published Sunday, September 13th, 2009

A symbol of Russian history at risk in California

By JUDY LIN

Associated Press Writer

FORT ROSS, Calif. — Nearly two centuries ago, Russian colonists selected a patch of sloping grassland along California’s rugged North Coast for a new settlement. It was from this spot about 80 miles north of San Francisco that they hoped to harvest Redwoods, grow crops and hunt seals for the lucrative fur trade.

Today, Russian Americans throughout Northern California honor their past by visiting Fort Ross Historic State Park. Hundreds drive up a winding coastal highway to picnic at the park on holidays, and priests still hold occasional services inside the fort’s reconstructed Russian Orthodox church.

But the colonial outpost that claims to have established California’s first shipyard and windmill is very much at risk of being abandoned by its current caretaker. Fort Ross is among 100 of California’s 279 state parks that officials are considering shutting down.

The state park closures were included in billions of dollars in spending cuts approved this summer by lawmakers and Gov. Arnold Schwarzenegger.

The possibility that Fort Ross could close prompted a visit from the Russian ambassador to the U.S. and his wife last month. During his trip, Ambassador Sergey Kislyak (SAIR’-gay KIS’-lee-ak) called Fort Ross an important piece of Russia’s and California’s past and a symbol of positive U.S.-Russia relations.

In a letter, he asked Schwarzenegger to consider Fort Ross’ cultural and historic value when deciding which parks to close.

“I would like to hope that, even at this difficult time, the significance of Fort Ross as a symbol of the rich history of California and the United States as well as a memorable landmark in Russia-U.S. relations will be taken into consideration when your office makes a final decision,” Kislyak wrote.

Schwarzenegger wrote back, saying he recognized the significance of the site to Russian Americans and would try to keep as many parks open as he could. But he made no promises given the state’s financial problems.

Under the revised state budget passed in July, California cut spending across the board, from education to prisons to welfare programs, to close a deficit estimated at $26 billion. The state cut $14 million from the California Department of Parks and Recreation, reducing the department’s spending by 10 percent.

Combined with previous spending reductions, the department can no longer maintain and protect all state park land, including some of California’s most iconic beaches, forests and deserts. Park workers already are participating in three mandatory furlough days a month, and some could lose their jobs.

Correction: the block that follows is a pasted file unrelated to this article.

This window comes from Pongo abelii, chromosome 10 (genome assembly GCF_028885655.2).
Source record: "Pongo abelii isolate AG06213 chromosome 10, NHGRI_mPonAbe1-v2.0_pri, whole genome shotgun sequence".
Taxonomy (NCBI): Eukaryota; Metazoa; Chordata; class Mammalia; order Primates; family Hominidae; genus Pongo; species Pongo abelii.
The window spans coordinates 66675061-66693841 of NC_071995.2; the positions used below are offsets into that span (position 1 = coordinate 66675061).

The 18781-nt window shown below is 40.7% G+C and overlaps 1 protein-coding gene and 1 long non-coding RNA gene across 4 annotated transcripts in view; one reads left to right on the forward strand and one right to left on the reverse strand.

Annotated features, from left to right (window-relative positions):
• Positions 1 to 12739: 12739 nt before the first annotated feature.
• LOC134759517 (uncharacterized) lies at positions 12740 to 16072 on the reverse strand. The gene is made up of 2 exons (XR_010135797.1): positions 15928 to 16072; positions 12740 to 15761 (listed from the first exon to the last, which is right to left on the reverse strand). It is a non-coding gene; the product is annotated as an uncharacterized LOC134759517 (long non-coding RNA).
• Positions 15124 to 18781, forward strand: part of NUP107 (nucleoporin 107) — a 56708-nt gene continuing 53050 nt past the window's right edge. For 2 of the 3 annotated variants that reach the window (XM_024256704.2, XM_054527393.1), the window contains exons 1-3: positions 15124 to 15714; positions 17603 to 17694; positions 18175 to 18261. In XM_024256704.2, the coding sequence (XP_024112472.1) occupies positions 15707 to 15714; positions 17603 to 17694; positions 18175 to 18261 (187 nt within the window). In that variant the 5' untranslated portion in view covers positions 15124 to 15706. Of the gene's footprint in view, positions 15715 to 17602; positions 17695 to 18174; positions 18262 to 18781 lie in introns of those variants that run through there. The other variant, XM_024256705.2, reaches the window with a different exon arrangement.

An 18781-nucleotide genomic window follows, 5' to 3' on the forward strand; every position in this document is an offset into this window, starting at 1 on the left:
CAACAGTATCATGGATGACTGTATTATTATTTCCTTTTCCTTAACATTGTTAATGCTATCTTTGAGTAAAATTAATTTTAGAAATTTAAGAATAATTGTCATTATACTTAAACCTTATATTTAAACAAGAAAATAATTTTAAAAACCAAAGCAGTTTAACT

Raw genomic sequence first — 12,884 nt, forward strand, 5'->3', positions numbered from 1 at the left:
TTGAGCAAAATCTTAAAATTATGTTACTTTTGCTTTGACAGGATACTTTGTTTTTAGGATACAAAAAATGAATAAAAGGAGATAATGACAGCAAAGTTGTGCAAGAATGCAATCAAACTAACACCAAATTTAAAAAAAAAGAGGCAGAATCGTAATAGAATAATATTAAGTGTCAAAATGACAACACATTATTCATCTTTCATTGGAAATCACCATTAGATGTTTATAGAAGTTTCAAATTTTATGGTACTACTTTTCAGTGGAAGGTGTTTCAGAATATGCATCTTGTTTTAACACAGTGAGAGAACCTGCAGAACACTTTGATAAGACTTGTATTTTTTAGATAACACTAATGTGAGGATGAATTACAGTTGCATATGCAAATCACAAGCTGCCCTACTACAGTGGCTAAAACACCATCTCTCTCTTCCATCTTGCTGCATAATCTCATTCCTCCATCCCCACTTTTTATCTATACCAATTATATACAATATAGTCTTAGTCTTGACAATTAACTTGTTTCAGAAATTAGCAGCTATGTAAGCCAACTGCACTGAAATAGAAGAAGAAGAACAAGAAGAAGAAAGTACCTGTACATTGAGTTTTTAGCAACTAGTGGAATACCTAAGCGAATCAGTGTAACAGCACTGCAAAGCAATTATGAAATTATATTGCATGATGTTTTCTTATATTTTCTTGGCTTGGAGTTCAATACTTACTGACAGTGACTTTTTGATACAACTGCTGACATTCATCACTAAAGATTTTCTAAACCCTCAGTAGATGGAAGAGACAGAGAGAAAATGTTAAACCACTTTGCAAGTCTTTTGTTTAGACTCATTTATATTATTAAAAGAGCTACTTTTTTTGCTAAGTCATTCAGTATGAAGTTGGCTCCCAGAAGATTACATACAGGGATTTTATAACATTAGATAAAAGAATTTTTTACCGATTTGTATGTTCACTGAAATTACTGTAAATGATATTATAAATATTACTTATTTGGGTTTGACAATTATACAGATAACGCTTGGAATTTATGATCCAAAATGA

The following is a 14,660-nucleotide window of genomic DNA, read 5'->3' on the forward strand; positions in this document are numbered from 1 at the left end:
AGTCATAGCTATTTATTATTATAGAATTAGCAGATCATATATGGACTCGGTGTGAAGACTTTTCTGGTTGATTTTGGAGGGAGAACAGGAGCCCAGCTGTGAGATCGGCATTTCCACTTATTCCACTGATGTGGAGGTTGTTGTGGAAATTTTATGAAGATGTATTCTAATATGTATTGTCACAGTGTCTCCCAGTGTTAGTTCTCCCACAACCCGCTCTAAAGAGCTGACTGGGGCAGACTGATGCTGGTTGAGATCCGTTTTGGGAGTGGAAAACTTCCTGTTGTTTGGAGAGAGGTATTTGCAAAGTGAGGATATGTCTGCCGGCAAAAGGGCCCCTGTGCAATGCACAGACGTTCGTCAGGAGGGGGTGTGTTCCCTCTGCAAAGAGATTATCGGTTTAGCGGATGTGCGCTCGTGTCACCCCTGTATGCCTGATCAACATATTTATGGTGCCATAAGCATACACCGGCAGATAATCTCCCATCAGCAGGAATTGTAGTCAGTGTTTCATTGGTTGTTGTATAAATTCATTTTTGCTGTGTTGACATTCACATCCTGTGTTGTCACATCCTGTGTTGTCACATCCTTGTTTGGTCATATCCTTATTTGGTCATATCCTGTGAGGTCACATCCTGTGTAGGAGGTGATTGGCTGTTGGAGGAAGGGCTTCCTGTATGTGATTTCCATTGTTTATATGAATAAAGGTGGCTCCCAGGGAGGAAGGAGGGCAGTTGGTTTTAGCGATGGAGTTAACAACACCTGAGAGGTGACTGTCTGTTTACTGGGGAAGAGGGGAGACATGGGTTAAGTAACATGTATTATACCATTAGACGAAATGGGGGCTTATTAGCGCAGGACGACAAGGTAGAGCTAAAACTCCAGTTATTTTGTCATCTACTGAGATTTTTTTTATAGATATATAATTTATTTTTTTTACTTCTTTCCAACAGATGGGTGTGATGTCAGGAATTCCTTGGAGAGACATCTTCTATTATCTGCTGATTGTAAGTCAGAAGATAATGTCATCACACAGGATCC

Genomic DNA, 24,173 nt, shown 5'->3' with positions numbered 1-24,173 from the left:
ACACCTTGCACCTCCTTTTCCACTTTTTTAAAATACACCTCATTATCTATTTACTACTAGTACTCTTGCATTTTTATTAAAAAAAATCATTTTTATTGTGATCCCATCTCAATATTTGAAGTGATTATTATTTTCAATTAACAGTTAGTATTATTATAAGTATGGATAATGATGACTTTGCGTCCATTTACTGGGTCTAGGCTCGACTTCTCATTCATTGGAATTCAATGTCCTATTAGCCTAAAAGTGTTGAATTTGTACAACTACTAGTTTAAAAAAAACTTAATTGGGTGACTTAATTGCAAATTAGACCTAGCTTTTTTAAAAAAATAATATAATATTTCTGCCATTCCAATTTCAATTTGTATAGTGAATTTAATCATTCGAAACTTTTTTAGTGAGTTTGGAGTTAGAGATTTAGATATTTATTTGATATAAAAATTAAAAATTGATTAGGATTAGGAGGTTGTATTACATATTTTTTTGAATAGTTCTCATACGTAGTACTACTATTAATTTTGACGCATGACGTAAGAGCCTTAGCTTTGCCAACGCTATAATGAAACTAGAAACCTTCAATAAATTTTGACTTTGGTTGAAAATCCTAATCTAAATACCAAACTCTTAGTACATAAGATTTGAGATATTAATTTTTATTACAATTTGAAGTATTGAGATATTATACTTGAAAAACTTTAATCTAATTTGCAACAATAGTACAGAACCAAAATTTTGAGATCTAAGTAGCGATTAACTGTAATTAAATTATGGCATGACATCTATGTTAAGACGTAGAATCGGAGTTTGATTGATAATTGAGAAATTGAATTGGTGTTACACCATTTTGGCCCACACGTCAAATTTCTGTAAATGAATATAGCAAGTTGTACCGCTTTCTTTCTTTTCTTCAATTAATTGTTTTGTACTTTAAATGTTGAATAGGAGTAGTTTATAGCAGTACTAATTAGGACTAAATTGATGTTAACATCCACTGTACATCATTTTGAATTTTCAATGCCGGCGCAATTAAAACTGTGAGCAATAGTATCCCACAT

“People come here to enjoy the park,” said Robin Joy, who works as an interpretive specialist and has been at the park for 20 years. “It’s hard knowing that can be taken away.”

Vladimir Vinokurov, the consul general of Russia in San Francisco, said the Russian community is interested in helping keep Fort Ross open if the state decides to close it, perhaps creating some type of public-private partnership. Until the state makes a decision, rescue plans remain in limbo.

“It’s a very important part of our history and it’s a part of our joint history,” he said in an interview. “I always say that the relationship of America and Russia is not limited to the Cold War, but it goes back much longer.”

While the Spanish were pushing north from Mexico, the Russians established Fort Ross in 1812. It marked the southernmost settlement of czarist Russia’s colonization of the North American continent.

The colonists erected several buildings and a Russian Orthodox church inside a stockade. A village sprang up around the site, mixing the Russians with the native Alaskans they brought with them to hunt sea otters and the local Kashaya Indians, who worked as day laborers.

Within a few years, Russian settlers turned their focus to agriculture after the sea otter catch began to decline. They planted a vineyard, an orchard and a garden, but the land proved to be too difficult for sustained agriculture and the coastal fog produced poor wheat harvests. Gophers remained a constant pest.

The last of the Russian colonists abandoned the fort in 1842.

Today, visitors can see a reconstruction. And depending on the time of year, they can spot seals and migrating whales.

The governor initially proposed closing up to 220 state parks. At the time, administration officials said notable parks such as Hearst Castle and popular Southern California state beaches would likely keep operating. Parks that are self-sustaining through visitor fees also would be saved.

Among those at-risk are Lake Tahoe’s Emerald Bay, Will Rogers’ Southern California ranch and Humboldt Redwoods State Park, which boasts the world’s tallest tree at 370 feet. Even the Governor’s Mansion in Sacramento was on the initial cut list.

It remains unclear how many parks ultimately will be ordered closed. Park officials have estimated the figure could be as high was 100. As a rule, they will focus on parks with the lowest attendance.

The nonprofit California State Parks Foundation has responded by launching the “I (heart) State Parks” campaign to raise awareness and financial support.

“We’re waiting like everyone else,” said Elizabeth Goldstein, president of the parks foundation. “Obviously, we’re concerned about vandalism. We’re worried about wildfires from illegal camping. There’s the possibility of graffiti and poaching and marijuana growth in the back country.”

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On the Web:

Fort Ross Historic State Park: http://www.parks.ca.gov/?page(underscore)id449

Fort Ross Interpretive Association: http://www.fortrossinterpretive.org

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